On-board, tactical airborne sensor systems perform functions such as target acquisition, track, designation, identification, recognition, threat warning, threat count, missile launch detection and ground mapping in support of situation awareness, self-defense, navigation, target attack, weapon support and reconnaissance.
Next generation tactical aircraft in development want those functions performed by sensor suits which exploit modular avionics concepts; exhibit low signature and enhanced stealthiness; have increased availability through increased functional redundancy; and are easy and less costly to maintain. Integrated IR sensors incorporating modular avionics concepts can satisfy those needs.
Current IR systems for airborne tactical applications are packaged in either aftermarket pod mounted configurations or in chin mounted protuberances. Considerable savings in weight, volume, prime power and cooling could result from integrating IR functions which share apertures, optics, detectors, gimbal, processor, power supplies, etc. Sharing common sensor subsystems would provide increased functional availability and ultimately functional redundancy.
Sensor subsystem and architecture for an integrated IR sensor in the 1995 time frame is based on two major IR technological developments which are expected to mature by then - staring IR detector arrays and large throughput processors executing sophisticated algorithms for rejecting sky and terrain clutter.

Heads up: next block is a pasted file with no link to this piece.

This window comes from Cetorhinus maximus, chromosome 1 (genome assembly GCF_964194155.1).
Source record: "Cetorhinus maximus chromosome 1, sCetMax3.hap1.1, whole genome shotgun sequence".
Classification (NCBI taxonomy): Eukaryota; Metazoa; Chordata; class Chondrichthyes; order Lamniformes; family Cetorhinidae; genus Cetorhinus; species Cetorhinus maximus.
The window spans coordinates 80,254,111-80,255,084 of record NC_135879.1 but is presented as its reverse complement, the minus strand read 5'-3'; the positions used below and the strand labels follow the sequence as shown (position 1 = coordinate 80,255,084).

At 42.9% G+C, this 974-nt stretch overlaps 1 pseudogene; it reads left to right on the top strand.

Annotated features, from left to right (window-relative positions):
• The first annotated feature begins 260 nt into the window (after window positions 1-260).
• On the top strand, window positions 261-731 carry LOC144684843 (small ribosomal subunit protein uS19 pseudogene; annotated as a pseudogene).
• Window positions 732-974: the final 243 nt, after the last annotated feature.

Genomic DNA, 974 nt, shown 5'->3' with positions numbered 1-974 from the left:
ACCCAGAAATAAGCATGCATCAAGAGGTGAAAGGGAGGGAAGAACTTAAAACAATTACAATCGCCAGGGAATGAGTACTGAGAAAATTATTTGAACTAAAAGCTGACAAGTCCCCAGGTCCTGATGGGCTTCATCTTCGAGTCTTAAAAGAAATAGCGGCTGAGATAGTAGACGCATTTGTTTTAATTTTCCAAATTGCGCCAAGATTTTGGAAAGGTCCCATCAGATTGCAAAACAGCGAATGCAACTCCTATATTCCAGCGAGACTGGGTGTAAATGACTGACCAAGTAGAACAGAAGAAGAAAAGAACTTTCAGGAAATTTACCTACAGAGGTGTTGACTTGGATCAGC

“Staring” arrays offer increased sensitivity and allows sufficient performance margin to employ a common frequency band. A common frequency enables much smaller optics and stabilized gimbal structures to be used which allows the IR set to be mounted inside the aircraft.
Research and development is focussed on the design of algorithms which reject terrain or cloud clutter in favor of true targets of interest. These algorithms are layered into spatial filters, temporal filters and track file discriminators. Sometimes the additional attribute of target color is processed. These algorithms tend to require very large rate data crunching and therefore require processing hardware with considerable throughput.